Isoda Koryusai (C. 1735-90) originally a samurai became, after the death of his master, Mr. Tsuchiya, a so-called Ronin (a lordless knight) and 'floating man'. Most of these 'floating people' were in low water but Koryusai chose to become an artist and designer prints. First, he was probably a student of Nishimura Shigenaga (1697-1756) but his friend and master of Ukiyo-e Harunobu (C. 1725-1770) had the greatest influence on his work. It was Harunobu who gave him go (a pseudonym) Koryusai, his real name was Masakatsu, which he once used himself in the past. Respect and admiration for his teacher were so great that Koryusai developed his own style of Harunobu, until he died. He exceeded in different print formats and Ukiyo-e genres especially in the printed format, the pillar and Shunga (erotic) genre which will be considered in the following paragraphs.
Koryusai achieved remarkable results in long and narrow format of the pillar print (hashira-e) using a unique style of luxury, rich and decorative coloring and for reuse opaque orange (Tan) characteristic hand-colored engravings of the past. He also utilized the vertical size of this format to give it the appearance of a wall scroll (kakemono) acquiring a certain stratification. As in the conventional style of Japanese landscape the eyes beginning at the bottom of the image leading the eye to the middle and then to the upper part depiciting the background. In General hashira-e rare, because at that time they were attached to wooden columns as part of the Japanese interior, and therefore more susceptible to damage. But because of the significant number of post prints Koryusai designed in this format, many of his specimens survived.
“Color and line to create a total atmosphere of physical love, the best of Koryusai's erotic color prints are unsurpassed in Japanese art; and this particularly explains the high esteem in which he is held among connoisseurs – for few people have ever pursued the cult of artistic erotica as assiduously as the Japanese. “ (Richard Lane)
During Harunobu and Koryusai's period of activity government censorship was rather freely, giving them the opportunity to experiment in the genre of Shunga. Sometimes they even signed their designs often placing them in the framework of a sliding door or screen. Koryusai'early work reminiscent of Harunobu but he gradually developed his own style using characteristic vivid colors (his famous orange!), Expressing colorful vitality and depicting more realistic figures. Initially, woodblock artists worked in the West format (approx. 265 X 195 mm) until Koryusai introduced the larger Oban format (CA. 390 x 265 mm) in multi-colour printing medium creating two masterpiece series called 'sensual colors, a Phoenix released in the field ' and ' twelve keeps love ' which were published in CA.1775. In the West format his most famous series 'prosperous flowers of the elegant twelve seasons' (CA.1773) depicting amorous encounters for each of the twelve months.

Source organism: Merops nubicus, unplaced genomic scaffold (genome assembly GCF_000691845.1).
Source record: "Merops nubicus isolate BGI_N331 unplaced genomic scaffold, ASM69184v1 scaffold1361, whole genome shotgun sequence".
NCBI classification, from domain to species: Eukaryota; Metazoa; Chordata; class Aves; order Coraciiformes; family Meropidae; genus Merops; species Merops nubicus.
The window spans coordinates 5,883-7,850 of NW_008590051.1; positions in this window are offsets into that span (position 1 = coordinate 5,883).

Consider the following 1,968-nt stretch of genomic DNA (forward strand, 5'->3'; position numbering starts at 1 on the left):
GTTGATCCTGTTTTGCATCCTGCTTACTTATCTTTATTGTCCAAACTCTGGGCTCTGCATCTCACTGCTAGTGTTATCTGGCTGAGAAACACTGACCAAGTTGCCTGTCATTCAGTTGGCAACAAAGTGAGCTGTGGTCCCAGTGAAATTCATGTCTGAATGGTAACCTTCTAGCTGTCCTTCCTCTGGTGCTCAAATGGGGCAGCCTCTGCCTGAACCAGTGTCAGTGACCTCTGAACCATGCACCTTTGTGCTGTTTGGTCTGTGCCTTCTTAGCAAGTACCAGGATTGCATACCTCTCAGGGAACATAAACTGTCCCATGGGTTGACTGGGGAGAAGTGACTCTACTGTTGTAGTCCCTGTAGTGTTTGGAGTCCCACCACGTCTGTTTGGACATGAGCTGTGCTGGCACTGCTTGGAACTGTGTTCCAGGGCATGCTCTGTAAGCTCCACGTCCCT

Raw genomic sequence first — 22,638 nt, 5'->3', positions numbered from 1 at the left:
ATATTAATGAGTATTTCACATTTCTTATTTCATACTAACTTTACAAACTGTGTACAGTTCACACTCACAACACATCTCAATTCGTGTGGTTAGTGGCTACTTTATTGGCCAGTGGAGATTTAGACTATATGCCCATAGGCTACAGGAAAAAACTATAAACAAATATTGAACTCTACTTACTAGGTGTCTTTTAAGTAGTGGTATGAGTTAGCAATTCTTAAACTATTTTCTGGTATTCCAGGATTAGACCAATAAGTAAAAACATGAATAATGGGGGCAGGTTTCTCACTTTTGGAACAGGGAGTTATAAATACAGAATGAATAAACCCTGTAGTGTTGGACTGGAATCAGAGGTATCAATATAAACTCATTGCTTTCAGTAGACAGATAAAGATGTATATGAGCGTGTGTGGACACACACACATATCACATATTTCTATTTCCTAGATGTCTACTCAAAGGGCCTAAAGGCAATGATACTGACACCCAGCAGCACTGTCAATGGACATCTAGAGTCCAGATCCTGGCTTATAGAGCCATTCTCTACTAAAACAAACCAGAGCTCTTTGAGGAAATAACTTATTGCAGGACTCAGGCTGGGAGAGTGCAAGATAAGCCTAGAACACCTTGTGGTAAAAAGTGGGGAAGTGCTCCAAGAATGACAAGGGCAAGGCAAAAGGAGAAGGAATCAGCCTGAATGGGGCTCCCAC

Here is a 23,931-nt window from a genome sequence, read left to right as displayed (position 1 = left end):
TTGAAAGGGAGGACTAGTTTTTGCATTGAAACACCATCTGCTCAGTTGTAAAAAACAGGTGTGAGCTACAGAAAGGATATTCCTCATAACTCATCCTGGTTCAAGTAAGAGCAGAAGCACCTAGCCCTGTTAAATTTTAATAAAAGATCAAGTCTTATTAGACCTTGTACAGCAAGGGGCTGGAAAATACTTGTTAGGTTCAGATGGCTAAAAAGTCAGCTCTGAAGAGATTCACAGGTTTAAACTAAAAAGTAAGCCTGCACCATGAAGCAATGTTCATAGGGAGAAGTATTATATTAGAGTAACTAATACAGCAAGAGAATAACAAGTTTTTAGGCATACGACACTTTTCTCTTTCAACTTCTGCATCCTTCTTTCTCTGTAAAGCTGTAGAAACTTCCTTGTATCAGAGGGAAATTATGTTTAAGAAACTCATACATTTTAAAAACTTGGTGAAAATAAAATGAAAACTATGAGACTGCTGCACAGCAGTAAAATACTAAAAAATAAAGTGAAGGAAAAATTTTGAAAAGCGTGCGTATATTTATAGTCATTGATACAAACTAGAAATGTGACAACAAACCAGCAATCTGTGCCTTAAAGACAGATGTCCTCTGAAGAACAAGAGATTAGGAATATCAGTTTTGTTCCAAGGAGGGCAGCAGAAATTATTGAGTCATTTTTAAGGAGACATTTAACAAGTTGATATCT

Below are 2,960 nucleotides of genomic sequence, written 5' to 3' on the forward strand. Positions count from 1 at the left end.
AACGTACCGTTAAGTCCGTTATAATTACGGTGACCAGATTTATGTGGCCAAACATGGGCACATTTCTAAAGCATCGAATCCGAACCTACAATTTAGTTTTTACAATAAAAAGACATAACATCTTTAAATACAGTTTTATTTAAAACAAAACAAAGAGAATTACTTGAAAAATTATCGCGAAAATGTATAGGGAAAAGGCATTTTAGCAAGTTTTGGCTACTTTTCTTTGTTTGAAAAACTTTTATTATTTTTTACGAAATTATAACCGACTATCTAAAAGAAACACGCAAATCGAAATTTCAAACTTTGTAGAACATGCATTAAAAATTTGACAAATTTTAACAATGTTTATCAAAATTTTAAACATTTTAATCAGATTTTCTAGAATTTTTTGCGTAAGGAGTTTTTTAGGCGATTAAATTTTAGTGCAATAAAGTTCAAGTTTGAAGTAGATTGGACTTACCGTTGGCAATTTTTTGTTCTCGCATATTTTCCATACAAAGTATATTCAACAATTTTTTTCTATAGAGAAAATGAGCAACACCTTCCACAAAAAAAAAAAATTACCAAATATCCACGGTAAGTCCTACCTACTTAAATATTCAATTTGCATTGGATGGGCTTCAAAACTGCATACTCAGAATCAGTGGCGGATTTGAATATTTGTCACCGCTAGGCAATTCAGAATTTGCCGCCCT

If we turn to the literature on the history of Ukiyo-e and in particular the artist Koryusai to understand the General consensus among critics on his excellent craftmanship, originality and pioneering within this Japanese art. General recognition of his genius the question why he is so underrated to this day becoming more apparent. Probably one of the reasons was Koryusai'with a humble personality and devotion to his teacher and friend Harunobu sometimes even signing with his name. Jack Hillier raises an interesting theory in his book 'In The Japanese Print – A New Approach' when he chooses:
“There is always, especially among collectors, a tendency to make comparison between artist and artist, and with Koryusai it is perhaps a case of we look before and after and pine for what is not.”
Chobunsai Eishi (1756-1829)
Torii Kiyonaga (1752-1815)
Chokes Eishosai (act. CA. 1789-1795)
Airy Chokyosai (act. CA. 1789-1801)
Toshusai sharaku (act. 1794-95)
Kitagawa Utamaro (1753-1806)
Katsukawa Shuncho (act. CA.1780’s-early 1800-ies)
Shunsho Katsukawa (1726-93)
'Shunga, the Art of love in Japan' (1975) – Tom and Mary Evans
'the complete Ukiyo-e woodblock' (Ed. 3 (1995) – R. Lane
'Japanese Erotic Prints' (2002) – Inge Klompmakers
'Japanese Erotic Fantasy' (2005) – K. Uhlenbeck and M. Winkel
'In The Japanese Print – A New Approach' (1960) – John. Hiller